The Horror Tree Presents: An Interview with Diane Turnshek

Interview with Diane Turnshek, Co-Editor of  Triangulation: Extinction

Published by Parsec Ink.

By Angelique Fawns


Triangulation: Extinction is a speculative fiction anthology due to be released at the end of July. How does our world changes every time we lose a species? Fantasy, science-fiction and horror authors craft tales of imposing threats, remarkable creatures, and the heroes who fight for them.


Parsec Ink produces an annual anthology that wrestles with some profound themes. Last year’s issue Triangulation: Dark Skies explored light pollution. 

Diane Turnshek is no stranger to the world of writing and science fiction and is co-editing this year’s edition with Isaac N. Payne.  She credits him with the idea of exploiting extinction in this year’s anthology. We talked a bit about Diane’s background in science and the challenges of publishing in today’s environment.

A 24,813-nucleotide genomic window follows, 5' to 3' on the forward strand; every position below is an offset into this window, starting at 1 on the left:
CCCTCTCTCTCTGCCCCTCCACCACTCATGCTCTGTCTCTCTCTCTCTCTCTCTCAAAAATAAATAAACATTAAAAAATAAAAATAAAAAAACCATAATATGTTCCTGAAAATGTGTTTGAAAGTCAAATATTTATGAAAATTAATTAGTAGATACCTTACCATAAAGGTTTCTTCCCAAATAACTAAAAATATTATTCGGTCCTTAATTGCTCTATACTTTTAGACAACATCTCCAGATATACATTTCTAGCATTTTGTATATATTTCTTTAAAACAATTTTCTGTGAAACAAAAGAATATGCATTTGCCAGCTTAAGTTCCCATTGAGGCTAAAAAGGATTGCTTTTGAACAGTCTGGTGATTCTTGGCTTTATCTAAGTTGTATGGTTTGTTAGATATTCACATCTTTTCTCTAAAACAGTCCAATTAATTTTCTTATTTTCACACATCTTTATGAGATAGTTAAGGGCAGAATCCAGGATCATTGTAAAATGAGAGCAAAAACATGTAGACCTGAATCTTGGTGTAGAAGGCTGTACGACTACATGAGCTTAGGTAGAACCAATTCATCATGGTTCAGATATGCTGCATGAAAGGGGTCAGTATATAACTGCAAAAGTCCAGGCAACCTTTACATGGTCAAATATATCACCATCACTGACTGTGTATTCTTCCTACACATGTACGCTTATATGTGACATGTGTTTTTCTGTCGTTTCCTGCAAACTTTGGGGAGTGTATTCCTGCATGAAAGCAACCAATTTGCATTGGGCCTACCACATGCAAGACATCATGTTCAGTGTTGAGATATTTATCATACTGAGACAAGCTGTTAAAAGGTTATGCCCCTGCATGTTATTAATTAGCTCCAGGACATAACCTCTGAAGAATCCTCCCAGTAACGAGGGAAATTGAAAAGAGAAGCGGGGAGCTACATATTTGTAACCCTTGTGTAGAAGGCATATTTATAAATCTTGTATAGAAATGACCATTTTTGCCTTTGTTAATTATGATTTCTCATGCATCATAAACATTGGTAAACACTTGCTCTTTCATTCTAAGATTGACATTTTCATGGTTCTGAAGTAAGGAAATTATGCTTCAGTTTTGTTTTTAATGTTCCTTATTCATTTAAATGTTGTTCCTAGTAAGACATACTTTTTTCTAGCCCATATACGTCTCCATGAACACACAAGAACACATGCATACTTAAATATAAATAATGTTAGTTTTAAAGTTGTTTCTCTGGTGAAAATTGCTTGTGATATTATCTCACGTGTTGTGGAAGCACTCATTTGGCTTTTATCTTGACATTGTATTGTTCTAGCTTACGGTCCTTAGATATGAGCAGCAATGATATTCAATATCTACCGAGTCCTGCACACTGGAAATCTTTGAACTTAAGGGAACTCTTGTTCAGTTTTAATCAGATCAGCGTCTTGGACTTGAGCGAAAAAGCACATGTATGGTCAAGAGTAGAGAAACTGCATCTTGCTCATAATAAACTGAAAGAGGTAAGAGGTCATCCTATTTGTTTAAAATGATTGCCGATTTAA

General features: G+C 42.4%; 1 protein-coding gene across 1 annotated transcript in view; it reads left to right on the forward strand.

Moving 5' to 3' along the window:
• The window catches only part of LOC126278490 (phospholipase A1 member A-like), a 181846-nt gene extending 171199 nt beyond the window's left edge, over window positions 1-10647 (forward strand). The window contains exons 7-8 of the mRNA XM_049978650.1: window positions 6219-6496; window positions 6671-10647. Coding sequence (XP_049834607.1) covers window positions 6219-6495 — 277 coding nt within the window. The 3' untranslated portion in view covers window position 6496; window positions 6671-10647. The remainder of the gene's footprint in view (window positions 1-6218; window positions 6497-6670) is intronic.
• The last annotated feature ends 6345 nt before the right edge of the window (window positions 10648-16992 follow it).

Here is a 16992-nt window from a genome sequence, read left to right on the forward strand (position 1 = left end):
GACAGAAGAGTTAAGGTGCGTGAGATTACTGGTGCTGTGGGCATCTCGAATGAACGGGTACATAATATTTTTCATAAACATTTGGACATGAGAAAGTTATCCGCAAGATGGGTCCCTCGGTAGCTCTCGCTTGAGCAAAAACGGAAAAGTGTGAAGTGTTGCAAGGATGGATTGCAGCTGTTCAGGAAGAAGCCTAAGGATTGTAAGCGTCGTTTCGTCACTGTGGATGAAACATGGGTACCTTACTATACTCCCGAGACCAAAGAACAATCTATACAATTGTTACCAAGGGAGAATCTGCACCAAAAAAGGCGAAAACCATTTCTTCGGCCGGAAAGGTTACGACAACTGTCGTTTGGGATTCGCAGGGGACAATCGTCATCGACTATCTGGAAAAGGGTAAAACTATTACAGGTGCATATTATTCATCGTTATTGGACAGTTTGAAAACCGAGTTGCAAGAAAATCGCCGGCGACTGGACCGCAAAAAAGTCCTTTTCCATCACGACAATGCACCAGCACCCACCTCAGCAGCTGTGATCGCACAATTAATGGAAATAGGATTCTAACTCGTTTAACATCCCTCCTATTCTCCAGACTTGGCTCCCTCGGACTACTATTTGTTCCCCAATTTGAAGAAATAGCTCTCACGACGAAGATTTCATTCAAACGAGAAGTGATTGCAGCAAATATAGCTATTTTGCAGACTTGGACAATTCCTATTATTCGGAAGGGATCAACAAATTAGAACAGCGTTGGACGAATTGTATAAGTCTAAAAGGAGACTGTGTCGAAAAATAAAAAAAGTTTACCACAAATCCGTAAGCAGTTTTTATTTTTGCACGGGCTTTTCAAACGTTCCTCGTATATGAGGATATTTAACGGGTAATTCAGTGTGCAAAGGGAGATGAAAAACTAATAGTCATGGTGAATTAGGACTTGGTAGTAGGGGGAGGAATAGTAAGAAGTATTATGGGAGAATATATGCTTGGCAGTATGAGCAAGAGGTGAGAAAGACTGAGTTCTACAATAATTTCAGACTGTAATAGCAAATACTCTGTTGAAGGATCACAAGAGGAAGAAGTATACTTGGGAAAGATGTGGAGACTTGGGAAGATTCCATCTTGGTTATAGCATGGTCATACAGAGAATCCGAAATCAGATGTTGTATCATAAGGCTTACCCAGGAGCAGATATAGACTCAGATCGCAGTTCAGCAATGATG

Angelique: Tell us about your background and day job. 


Diane: I wanted to be an astronomer ever since I was seven. It’s amazing that I actually achieved that goal. I’m a faculty member in the Physics Department at Carnegie Mellon University. I have a couple dozen research papers published, mostly about cool temperature stars. But observational astronomy is not something one can easily do with four children, so I stayed home raising them for decades  — and wrote science fiction. 


Angelique: What kind of writing do you do yourself?


Diane: My first penned story sold to Analog Magazine of Science Fiction and Fact in 1999. The next stories that sold to that market showed me what kind of writer I am. I’ve tried many things, but at the core, I write scientifically accurate short stories. 


Angelique: Do you believe in alien life?